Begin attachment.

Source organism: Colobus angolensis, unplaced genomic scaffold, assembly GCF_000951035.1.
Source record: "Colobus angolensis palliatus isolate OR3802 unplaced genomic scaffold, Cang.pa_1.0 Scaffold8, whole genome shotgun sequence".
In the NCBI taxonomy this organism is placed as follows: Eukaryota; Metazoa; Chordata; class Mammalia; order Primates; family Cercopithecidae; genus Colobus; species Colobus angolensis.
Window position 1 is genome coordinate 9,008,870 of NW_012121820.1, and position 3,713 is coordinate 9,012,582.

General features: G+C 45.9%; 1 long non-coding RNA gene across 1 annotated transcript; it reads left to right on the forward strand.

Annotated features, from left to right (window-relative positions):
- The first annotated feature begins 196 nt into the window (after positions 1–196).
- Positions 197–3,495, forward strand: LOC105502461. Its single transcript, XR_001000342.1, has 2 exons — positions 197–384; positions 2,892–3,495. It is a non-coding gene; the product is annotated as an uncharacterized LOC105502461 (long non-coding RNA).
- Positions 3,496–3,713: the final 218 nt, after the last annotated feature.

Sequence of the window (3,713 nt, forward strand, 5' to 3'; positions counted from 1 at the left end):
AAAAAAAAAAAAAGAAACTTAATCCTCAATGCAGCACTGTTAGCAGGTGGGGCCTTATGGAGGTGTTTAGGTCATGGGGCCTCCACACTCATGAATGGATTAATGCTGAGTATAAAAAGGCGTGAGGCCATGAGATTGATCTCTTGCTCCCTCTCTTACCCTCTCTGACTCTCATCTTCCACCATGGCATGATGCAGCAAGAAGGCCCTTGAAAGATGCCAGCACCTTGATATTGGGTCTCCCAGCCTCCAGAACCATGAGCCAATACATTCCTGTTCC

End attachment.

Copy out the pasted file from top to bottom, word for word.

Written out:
Source organism: Colobus angolensis, unplaced genomic scaffold, assembly GCF_000951035.1.
Source record: "Colobus angolensis palliatus isolate OR3802 unplaced genomic scaffold, Cang.pa_1.0 Scaffold8, whole genome shotgun sequence".
In the NCBI taxonomy this organism is placed as follows: Eukaryota; Metazoa; Chordata; class Mammalia; order Primates; family Cercopithecidae; genus Colobus; species Colobus angolensis.
Window position 1 is genome coordinate 9,008,870 of NW_012121820.1, and position 3,713 is coordinate 9,012,582.

General features: G+C 45.9%; 1 long non-coding RNA gene across 1 annotated transcript; it reads left to right on the forward strand.

Annotated features, from left to right (window-relative positions):
- The first annotated feature begins 196 nt into the window (after positions 1–196).
- Positions 197–3,495, forward strand: LOC105502461. Its single transcript, XR_001000342.1, has 2 exons — positions 197–384; positions 2,892–3,495. It is a non-coding gene; the product is annotated as an uncharacterized LOC105502461 (long non-coding RNA).
- Positions 3,496–3,713: the final 218 nt, after the last annotated feature.

Sequence of the window (3,713 nt, forward strand, 5' to 3'; positions counted from 1 at the left end):
AAAAAAAAAAAAAGAAACTTAATCCTCAATGCAGCACTGTTAGCAGGTGGGGCCTTATGGAGGTGTTTAGGTCATGGGGCCTCCACACTCATGAATGGATTAATGCTGAGTATAAAAAGGCGTGAGGCCATGAGATTGATCTCTTGCTCCCTCTCTTACCCTCTCTGACTCTCATCTTCCACCATGGCATGATGCAGCAAGAAGGCCCTTGAAAGATGCCAGCACCTTGATATTGGGTCTCCCAGCCTCCAGAACCATGAGCCAATACATTCCTGTTCC